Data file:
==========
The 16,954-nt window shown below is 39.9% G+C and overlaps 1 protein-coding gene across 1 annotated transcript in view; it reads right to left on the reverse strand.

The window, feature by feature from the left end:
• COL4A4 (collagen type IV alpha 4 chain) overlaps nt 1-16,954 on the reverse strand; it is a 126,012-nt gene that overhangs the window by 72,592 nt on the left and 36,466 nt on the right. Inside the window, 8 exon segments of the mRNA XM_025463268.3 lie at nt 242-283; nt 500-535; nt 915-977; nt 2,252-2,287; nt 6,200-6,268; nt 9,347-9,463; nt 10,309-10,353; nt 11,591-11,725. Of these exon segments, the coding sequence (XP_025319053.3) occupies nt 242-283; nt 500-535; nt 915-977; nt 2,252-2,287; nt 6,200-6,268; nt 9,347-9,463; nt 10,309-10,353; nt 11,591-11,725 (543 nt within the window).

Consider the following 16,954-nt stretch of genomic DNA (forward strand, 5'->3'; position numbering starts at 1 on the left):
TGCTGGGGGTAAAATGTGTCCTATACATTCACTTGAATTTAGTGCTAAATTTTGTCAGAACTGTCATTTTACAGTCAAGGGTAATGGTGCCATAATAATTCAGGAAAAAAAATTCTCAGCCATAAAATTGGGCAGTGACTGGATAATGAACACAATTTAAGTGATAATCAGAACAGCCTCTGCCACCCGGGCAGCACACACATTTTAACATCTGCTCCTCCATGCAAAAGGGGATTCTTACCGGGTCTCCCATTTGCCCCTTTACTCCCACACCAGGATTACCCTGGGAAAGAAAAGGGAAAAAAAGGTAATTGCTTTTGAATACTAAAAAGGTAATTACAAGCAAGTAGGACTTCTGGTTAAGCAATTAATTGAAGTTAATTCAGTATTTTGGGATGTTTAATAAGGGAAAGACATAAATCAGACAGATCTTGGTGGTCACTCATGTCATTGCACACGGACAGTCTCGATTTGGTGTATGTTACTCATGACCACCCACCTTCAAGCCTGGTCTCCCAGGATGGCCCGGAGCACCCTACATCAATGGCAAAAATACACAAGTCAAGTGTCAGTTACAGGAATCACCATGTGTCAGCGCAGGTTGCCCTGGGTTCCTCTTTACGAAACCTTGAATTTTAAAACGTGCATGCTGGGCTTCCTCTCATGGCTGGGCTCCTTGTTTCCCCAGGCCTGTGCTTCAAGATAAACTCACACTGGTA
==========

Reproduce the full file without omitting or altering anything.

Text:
The 16,954-nt window shown below is 39.9% G+C and overlaps 1 protein-coding gene across 1 annotated transcript in view; it reads right to left on the reverse strand.

The window, feature by feature from the left end:
• COL4A4 (collagen type IV alpha 4 chain) overlaps nt 1-16,954 on the reverse strand; it is a 126,012-nt gene that overhangs the window by 72,592 nt on the left and 36,466 nt on the right. Inside the window, 8 exon segments of the mRNA XM_025463268.3 lie at nt 242-283; nt 500-535; nt 915-977; nt 2,252-2,287; nt 6,200-6,268; nt 9,347-9,463; nt 10,309-10,353; nt 11,591-11,725. Of these exon segments, the coding sequence (XP_025319053.3) occupies nt 242-283; nt 500-535; nt 915-977; nt 2,252-2,287; nt 6,200-6,268; nt 9,347-9,463; nt 10,309-10,353; nt 11,591-11,725 (543 nt within the window).

Consider the following 16,954-nt stretch of genomic DNA (forward strand, 5'->3'; position numbering starts at 1 on the left):
TGCTGGGGGTAAAATGTGTCCTATACATTCACTTGAATTTAGTGCTAAATTTTGTCAGAACTGTCATTTTACAGTCAAGGGTAATGGTGCCATAATAATTCAGGAAAAAAAATTCTCAGCCATAAAATTGGGCAGTGACTGGATAATGAACACAATTTAAGTGATAATCAGAACAGCCTCTGCCACCCGGGCAGCACACACATTTTAACATCTGCTCCTCCATGCAAAAGGGGATTCTTACCGGGTCTCCCATTTGCCCCTTTACTCCCACACCAGGATTACCCTGGGAAAGAAAAGGGAAAAAAAGGTAATTGCTTTTGAATACTAAAAAGGTAATTACAAGCAAGTAGGACTTCTGGTTAAGCAATTAATTGAAGTTAATTCAGTATTTTGGGATGTTTAATAAGGGAAAGACATAAATCAGACAGATCTTGGTGGTCACTCATGTCATTGCACACGGACAGTCTCGATTTGGTGTATGTTACTCATGACCACCCACCTTCAAGCCTGGTCTCCCAGGATGGCCCGGAGCACCCTACATCAATGGCAAAAATACACAAGTCAAGTGTCAGTTACAGGAATCACCATGTGTCAGCGCAGGTTGCCCTGGGTTCCTCTTTACGAAACCTTGAATTTTAAAACGTGCATGCTGGGCTTCCTCTCATGGCTGGGCTCCTTGTTTCCCCAGGCCTGTGCTTCAAGATAAACTCACACTGGTA